7. Everyone’s looking for an idea of a new company/product to build. Here’s one where the marketplace is virtually screaming for a well built solution. And it doesn’t have to be open source, people will pay for a good solution. Something to think about…

    Btw, you might be interested in one of my latest posts. I talk about how, above an ant/maven build, there are some great ways to get a developer up to speed very quickly. Why should you need to install Eclipse, Maven, etc. every time someone new comes in. Why not automated that too! You can find the complete post at:

  8. Albert says:

    For our own java project Fiji (Fiji Is Just ImageJ) we have created our own build system. The whole idea being: that we can handle dependencies easily, and compile/run everything with a single JVM instantiation. We call it ‘fake’ and it uses a rule-based config file, not unlike a Makefile. See the main Fakefile for Fiji:;a=blob;f=Fakefile;hb=HEAD

    Fake itself is GPL and contained in the fiji git repository above.

  9. Gregg Bolinger says:

    If you are looking at Buildr but are concerned with having to use Ruby you might want to take a look at Gradle.

    I have only recently been reading the docs. I haven’t used it yet. But it seems to be a Groovy version of Buildr, somewhat. It uses Ivy for dependency management, which is a good thing.

  10. mafr says:

    Re. getting a developer up to speed quickly: At my previous company developers were given a VMWare image containing a complete development environment. Performance was ok (much better than you’d expect) and we all had the same setup. In other projects, some developers worked on Linux, others on Windows, some with JDK-1.5, others with JDK-1.6 and, as expected, it was a total nightmare.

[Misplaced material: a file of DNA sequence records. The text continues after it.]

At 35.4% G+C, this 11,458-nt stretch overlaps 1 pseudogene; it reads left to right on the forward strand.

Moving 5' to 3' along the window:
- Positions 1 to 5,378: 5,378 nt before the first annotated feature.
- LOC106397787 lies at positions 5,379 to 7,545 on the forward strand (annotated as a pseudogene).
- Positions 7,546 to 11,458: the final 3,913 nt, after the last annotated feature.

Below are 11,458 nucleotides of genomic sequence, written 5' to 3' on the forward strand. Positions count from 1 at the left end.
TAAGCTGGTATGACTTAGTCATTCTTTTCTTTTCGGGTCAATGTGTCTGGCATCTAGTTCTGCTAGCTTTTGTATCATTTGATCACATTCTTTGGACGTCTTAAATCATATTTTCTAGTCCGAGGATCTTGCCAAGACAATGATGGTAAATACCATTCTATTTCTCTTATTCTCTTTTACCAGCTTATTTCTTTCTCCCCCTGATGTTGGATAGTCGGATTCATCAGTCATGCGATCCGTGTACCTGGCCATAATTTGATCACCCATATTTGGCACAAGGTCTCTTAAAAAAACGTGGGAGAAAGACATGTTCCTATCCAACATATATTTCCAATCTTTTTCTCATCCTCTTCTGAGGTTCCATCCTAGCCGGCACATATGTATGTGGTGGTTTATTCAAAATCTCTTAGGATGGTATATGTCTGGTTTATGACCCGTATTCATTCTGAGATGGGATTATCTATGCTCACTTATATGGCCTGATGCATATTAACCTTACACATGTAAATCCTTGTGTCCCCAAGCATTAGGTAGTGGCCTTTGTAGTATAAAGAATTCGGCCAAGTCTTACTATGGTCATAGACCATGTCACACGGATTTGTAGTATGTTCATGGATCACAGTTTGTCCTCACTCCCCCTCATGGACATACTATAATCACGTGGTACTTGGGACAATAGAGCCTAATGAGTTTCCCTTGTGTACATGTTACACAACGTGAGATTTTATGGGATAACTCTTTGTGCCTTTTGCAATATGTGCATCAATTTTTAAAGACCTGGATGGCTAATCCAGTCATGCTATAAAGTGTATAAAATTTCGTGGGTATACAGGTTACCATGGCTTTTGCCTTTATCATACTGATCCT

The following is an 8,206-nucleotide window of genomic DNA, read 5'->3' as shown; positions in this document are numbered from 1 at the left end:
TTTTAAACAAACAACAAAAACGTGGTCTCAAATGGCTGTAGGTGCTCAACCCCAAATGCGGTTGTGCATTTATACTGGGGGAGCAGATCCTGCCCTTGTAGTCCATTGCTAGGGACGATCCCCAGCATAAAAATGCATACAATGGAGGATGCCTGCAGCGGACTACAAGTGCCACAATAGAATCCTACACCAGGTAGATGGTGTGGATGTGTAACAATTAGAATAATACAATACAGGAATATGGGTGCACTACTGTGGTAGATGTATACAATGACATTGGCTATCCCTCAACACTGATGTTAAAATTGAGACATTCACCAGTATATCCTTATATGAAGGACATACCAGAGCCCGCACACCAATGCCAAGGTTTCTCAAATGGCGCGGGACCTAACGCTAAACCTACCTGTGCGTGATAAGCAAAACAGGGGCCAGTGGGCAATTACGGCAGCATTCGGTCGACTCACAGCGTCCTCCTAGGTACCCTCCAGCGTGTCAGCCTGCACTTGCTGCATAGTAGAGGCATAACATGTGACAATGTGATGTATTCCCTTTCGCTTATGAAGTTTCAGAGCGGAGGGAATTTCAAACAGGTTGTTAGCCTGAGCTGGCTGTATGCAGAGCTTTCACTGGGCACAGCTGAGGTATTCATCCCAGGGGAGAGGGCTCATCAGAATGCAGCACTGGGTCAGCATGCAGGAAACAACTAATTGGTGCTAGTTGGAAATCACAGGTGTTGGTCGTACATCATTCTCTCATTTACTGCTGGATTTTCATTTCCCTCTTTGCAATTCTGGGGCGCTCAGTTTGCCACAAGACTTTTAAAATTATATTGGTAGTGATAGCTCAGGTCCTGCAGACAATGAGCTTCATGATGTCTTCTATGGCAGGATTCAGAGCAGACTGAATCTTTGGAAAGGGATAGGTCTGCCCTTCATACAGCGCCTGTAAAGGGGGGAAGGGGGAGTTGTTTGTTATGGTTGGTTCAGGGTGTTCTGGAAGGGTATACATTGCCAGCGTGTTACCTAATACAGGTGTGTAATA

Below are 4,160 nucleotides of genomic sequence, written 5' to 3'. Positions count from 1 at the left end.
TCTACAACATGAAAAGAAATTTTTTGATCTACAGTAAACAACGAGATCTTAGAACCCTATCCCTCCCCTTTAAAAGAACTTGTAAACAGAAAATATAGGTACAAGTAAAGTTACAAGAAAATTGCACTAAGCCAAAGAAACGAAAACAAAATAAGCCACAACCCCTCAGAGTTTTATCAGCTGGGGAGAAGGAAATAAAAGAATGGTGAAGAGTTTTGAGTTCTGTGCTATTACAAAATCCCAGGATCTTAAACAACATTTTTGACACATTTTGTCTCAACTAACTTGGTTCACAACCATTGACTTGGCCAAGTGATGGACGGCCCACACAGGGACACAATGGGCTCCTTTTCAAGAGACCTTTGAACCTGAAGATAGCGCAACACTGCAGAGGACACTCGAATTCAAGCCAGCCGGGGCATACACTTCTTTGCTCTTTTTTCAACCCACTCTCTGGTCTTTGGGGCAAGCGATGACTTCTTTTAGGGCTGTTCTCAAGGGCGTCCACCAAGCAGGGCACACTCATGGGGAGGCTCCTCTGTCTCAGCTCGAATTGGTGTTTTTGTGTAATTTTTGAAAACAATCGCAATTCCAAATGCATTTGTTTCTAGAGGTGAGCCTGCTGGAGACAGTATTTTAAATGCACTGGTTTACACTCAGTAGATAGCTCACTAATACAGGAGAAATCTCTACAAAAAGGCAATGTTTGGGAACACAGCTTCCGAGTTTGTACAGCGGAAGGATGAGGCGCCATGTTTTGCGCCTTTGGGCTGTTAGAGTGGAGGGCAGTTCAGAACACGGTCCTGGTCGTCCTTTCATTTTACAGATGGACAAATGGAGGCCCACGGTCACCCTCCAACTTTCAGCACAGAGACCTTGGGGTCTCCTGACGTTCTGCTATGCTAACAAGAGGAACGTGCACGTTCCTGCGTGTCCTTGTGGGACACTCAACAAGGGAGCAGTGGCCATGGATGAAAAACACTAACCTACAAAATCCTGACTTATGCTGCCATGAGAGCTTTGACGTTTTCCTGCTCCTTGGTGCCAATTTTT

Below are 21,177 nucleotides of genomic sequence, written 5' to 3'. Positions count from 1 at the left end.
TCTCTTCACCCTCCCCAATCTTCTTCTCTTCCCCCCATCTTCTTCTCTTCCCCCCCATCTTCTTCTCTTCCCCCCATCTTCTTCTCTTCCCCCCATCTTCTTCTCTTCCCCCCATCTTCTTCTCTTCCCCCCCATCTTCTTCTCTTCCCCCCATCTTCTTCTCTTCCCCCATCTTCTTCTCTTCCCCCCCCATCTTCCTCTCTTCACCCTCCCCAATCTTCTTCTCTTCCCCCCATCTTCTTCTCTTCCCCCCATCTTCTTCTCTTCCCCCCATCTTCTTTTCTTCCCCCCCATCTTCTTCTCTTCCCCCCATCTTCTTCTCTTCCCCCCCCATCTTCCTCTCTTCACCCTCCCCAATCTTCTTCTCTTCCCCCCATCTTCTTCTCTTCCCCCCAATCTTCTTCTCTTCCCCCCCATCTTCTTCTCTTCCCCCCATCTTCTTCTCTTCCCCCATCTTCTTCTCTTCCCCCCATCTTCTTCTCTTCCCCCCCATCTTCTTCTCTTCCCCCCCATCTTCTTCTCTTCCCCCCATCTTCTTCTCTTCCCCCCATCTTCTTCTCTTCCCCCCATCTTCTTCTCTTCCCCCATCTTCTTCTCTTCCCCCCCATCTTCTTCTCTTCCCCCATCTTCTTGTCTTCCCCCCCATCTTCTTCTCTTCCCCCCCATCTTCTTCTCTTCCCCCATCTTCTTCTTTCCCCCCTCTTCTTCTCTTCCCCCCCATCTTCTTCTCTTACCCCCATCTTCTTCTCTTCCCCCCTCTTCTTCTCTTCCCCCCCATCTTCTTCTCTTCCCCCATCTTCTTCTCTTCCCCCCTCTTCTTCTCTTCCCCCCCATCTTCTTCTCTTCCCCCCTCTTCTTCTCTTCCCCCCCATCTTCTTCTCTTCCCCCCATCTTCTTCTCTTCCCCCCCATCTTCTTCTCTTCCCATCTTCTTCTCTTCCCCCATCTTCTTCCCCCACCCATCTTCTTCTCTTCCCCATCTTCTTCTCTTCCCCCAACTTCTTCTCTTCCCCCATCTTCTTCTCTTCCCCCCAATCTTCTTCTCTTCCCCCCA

11. Berlin Brown says:

    Why is everyone so down on Ant? I believe the first poster is spot on and the post in general.

    Are there things that you want in your build system that isn’t covered by Ant or is it, Ant starts to get messy in larger projects and over time.

  12. Buildr is very nice, especially if you’re doing some non-standard tasks with your build script (e.g. building a LaTeX document). It’s a little low on some stability and usability issues though, not to mention a bit of performance optimization. It also shares one of Maven’s strengths/weaknesses: it completely takes over the build. This is nice because there is almost zero configuration to get a basic project in Scala, Java and or Groovy building and JARing, but if you want to do anything special, things get hairy.

    I like Ant because everyone has it and I can bend it to my will, but it’s both verbose and lacks dependency management. Ivy isn’t bad, but it’s like sugar-coating the dinosaur: it’s still verbose, clunky and annoying.

  13. mafr says:

    @Berlin Brown: I’ve seen Ant scripts that grew to several thousand lines of XML. Sure, that’s tiny compared to the actual code base, but there you have patterns and all kinds of abstractions that just aren’t really there in Ant. Compared to your program code, the XML is pretty verbose and hard to read and the tasks are too low-level for my liking.

  14. Steven says:

    i have to agree.
    however, we have ourselves to blame.
    we plug frameworks and 3rd party libs like crazy, and end up tangling ourselves in a big knot of dependency.

    it all comes down to static linking on moduled systems…

  15. Rob says:

    Rewrite Maven in Scala, using JSON/YAML/(some new Scala subset) for the POMs?

    Re Maven doc’n, the Sonatype book[1] is pretty good, but I agree that the doc’n for individual plug-ins can sometimes be lacking.